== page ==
(The rest may apply more to the Indian work culture)
5PM: This is the time when you realize that you were busy taking too many chai-sutta-lunch-snackbreaks & have to complete a critical document by end of day.
Most of the times, the management may expect you to work late in the night and leaving office before sunset might be considered a bad practice with management making wrong opinions about your work ethic.
So, if you are in India expect to work till 9 PM. And if you are in the busy season, it is pretty much given that you would spend 12-14 hours per day in office.
6 PM: Evening time is for parties and social meet ups to unwind and relax. It may be a happy hour session with your office friends or a formal client dinner with engagement managers or trying to maintain some social life.
How to cope with a high stress job in Audit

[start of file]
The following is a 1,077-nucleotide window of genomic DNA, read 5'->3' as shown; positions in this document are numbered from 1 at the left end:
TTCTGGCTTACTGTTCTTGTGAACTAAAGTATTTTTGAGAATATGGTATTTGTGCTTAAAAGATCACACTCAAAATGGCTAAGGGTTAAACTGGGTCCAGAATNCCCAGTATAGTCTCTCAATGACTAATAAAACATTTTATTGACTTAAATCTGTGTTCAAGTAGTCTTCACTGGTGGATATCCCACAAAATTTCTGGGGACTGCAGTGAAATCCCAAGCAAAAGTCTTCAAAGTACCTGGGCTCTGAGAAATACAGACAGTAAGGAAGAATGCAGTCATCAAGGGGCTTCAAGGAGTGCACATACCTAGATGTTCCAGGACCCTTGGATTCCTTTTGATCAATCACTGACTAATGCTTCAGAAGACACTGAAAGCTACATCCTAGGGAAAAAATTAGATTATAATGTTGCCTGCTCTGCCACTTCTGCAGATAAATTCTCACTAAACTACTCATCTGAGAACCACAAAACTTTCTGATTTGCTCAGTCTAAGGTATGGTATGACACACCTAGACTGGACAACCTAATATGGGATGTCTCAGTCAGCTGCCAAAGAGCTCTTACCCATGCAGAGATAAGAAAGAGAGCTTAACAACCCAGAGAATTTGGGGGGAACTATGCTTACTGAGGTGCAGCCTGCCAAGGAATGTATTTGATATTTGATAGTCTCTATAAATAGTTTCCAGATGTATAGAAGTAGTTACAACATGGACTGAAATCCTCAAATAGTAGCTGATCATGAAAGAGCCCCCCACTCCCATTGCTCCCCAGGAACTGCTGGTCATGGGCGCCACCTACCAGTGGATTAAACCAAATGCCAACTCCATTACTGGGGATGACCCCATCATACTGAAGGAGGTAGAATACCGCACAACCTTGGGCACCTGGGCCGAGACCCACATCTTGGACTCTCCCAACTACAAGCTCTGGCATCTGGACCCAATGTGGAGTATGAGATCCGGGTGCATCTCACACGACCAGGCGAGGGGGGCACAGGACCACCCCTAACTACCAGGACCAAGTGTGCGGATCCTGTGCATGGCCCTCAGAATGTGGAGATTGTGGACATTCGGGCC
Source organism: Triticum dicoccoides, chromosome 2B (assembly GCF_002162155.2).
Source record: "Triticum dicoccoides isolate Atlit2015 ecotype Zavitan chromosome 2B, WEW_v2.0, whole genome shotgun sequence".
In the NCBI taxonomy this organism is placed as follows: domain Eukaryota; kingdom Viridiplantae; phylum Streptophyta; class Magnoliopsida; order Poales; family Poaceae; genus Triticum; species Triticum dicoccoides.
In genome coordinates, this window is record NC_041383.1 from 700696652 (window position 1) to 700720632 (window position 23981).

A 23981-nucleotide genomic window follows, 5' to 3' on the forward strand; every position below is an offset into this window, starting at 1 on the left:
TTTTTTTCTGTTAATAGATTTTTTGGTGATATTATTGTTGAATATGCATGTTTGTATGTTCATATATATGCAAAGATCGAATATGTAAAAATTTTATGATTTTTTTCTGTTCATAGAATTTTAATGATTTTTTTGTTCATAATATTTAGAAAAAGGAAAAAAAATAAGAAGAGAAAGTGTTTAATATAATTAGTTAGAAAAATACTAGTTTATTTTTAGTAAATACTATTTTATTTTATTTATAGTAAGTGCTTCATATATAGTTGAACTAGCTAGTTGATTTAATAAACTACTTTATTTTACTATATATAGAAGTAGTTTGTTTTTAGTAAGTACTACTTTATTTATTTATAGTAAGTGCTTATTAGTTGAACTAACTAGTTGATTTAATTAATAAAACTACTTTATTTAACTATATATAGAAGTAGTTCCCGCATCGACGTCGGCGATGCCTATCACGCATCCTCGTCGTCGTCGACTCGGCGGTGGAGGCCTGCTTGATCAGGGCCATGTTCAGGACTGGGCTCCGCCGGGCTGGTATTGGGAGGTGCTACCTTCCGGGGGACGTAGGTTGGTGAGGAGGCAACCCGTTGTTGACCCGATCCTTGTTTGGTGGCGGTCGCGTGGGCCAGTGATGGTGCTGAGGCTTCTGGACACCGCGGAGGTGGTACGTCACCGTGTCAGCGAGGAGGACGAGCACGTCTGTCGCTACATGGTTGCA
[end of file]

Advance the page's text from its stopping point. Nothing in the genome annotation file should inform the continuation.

- Fall in love with Coffee. It’s your best mate ever.
- Ignore your personal life.
- Realize that you would only be home during the times when your husband is asleep i.e. very early mornings and late nights.
- Say goodbye to your 6/6 vision and don those thick glasses which are a by-product of all excel sheets you would work on
- Learn the jargon which may make you look smart.
- Accept that hard work would only take you so far and your success mainly depends on your diplomatic tactics.
Pros and cons of a career in Audit
Here are some of the pleasures and pains of a job in audit.
- With so many lunch and dinner meetings/events sometimes you have to book your husband’s calendar to join him for dinner. You may not get time to do usual household chores like cooking, cleaning, washing, etc. and need a supportive life-partner to manage your professional life and protect your house from falling apart.
- You rake in tons of frequent flyer miles and hotel loyalty points, which you can use for your own vacations, but you feel like a tourist in your own home